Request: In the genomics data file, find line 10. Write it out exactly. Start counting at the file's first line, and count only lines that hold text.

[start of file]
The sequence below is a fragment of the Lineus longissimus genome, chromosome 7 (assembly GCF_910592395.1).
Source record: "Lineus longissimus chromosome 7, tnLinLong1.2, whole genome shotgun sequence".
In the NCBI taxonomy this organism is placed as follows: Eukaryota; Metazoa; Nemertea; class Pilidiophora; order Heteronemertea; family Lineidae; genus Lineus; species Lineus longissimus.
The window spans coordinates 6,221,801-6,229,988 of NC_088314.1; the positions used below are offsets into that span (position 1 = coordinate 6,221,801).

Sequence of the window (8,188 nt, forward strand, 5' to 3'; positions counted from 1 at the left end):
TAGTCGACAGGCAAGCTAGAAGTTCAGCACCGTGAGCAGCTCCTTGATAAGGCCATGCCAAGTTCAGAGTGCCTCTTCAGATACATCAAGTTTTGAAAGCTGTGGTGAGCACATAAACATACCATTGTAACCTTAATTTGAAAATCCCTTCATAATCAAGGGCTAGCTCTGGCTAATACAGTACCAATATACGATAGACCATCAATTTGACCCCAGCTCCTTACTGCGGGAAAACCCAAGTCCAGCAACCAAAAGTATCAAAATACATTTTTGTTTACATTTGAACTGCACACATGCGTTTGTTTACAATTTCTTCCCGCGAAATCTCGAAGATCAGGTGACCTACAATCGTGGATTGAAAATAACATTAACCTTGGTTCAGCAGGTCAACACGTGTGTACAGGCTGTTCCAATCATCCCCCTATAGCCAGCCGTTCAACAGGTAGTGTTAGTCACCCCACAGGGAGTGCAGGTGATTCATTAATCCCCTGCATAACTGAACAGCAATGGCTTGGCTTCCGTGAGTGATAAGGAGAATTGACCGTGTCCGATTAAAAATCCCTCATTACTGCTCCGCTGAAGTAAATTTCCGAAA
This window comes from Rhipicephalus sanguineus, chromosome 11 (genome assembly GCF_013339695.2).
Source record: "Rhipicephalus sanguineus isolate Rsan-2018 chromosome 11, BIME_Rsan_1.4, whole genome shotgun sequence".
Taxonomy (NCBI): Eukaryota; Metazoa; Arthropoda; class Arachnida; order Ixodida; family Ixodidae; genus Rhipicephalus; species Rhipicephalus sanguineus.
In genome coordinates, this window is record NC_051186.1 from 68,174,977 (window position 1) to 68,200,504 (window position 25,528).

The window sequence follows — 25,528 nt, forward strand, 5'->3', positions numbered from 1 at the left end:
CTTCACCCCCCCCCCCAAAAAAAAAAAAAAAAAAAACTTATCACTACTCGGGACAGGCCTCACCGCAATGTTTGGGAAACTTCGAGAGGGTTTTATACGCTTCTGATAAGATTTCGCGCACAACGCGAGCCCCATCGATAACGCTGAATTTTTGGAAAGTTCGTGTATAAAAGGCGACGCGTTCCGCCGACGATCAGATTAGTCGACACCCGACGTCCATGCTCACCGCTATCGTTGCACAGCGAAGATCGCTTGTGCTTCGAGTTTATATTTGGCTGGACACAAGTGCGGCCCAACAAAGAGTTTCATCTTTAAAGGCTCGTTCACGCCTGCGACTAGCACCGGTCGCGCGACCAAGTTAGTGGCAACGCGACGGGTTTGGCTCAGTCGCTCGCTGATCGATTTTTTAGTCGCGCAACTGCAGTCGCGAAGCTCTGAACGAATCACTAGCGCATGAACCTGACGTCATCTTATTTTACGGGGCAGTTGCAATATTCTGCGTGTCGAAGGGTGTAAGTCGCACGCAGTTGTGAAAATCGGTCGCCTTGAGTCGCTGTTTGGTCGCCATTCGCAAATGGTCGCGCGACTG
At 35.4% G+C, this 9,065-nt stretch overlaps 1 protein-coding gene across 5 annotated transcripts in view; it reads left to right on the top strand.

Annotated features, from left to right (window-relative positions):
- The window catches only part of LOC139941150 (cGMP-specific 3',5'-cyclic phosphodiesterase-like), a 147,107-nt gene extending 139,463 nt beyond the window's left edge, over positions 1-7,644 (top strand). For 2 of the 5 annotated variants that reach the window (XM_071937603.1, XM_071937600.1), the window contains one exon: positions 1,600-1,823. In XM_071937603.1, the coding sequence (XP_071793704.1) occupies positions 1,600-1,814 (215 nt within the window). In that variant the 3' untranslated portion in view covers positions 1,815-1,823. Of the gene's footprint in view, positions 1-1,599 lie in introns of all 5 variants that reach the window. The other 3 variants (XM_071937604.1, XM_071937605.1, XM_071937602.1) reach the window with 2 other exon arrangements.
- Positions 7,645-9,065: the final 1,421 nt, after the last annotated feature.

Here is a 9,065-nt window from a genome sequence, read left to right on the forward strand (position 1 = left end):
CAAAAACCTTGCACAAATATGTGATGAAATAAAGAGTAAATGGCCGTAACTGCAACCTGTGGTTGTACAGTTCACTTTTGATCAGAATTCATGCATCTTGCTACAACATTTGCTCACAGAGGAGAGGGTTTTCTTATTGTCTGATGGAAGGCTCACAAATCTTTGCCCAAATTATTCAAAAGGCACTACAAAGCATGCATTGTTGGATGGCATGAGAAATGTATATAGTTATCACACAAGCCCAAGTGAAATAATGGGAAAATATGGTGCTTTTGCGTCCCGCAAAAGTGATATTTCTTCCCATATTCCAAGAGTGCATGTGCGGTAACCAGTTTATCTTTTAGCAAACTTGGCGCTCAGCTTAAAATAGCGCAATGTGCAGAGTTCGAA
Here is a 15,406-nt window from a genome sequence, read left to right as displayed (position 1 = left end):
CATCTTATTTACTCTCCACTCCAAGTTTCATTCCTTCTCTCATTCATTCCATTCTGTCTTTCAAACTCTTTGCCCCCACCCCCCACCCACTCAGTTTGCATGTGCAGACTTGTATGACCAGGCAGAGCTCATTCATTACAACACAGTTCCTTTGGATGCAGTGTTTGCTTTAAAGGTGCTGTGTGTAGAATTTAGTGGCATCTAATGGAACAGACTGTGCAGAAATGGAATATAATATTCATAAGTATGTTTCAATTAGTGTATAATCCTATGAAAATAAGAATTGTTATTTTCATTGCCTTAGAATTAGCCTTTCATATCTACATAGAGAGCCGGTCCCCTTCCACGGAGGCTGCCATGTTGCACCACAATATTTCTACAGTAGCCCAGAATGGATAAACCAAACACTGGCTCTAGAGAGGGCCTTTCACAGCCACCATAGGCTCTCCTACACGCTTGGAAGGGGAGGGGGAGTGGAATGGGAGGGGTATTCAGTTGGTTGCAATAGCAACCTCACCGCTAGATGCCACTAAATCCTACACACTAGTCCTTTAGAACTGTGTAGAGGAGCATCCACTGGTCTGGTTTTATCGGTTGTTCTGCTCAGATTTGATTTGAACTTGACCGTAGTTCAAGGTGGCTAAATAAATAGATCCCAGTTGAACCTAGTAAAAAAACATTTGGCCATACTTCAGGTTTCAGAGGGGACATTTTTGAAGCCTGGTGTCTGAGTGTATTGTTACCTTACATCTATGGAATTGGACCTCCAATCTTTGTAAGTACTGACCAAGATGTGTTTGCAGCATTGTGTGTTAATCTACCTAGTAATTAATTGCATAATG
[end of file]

In genome coordinates, this window is record NC_051186.1 from 68,174,977 (window position 1) to 68,200,504 (window position 25,528).